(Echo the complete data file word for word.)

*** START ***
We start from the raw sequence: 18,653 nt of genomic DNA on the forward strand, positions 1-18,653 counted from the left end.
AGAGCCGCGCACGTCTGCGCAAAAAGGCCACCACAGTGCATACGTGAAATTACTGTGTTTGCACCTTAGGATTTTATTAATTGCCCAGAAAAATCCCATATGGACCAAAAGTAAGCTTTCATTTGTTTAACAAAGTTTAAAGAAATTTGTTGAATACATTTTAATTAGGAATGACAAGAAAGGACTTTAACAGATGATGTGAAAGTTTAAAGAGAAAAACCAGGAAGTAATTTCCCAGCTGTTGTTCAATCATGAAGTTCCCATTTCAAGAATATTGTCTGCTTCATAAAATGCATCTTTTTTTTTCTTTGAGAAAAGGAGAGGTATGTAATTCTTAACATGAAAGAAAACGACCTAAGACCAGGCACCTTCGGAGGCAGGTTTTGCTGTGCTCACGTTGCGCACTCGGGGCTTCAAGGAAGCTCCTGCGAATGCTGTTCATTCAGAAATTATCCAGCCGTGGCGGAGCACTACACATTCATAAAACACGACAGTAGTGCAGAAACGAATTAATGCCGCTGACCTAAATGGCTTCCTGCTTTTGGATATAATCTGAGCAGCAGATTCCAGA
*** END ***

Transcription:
We start from the raw sequence: 18,653 nt of genomic DNA on the forward strand, positions 1-18,653 counted from the left end.
AGAGCCGCGCACGTCTGCGCAAAAAGGCCACCACAGTGCATACGTGAAATTACTGTGTTTGCACCTTAGGATTTTATTAATTGCCCAGAAAAATCCCATATGGACCAAAAGTAAGCTTTCATTTGTTTAACAAAGTTTAAAGAAATTTGTTGAATACATTTTAATTAGGAATGACAAGAAAGGACTTTAACAGATGATGTGAAAGTTTAAAGAGAAAAACCAGGAAGTAATTTCCCAGCTGTTGTTCAATCATGAAGTTCCCATTTCAAGAATATTGTCTGCTTCATAAAATGCATCTTTTTTTTTCTTTGAGAAAAGGAGAGGTATGTAATTCTTAACATGAAAGAAAACGACCTAAGACCAGGCACCTTCGGAGGCAGGTTTTGCTGTGCTCACGTTGCGCACTCGGGGCTTCAAGGAAGCTCCTGCGAATGCTGTTCATTCAGAAATTATCCAGCCGTGGCGGAGCACTACACATTCATAAAACACGACAGTAGTGCAGAAACGAATTAATGCCGCTGACCTAAATGGCTTCCTGCTTTTGGATATAATCTGAGCAGCAGATTCCAGA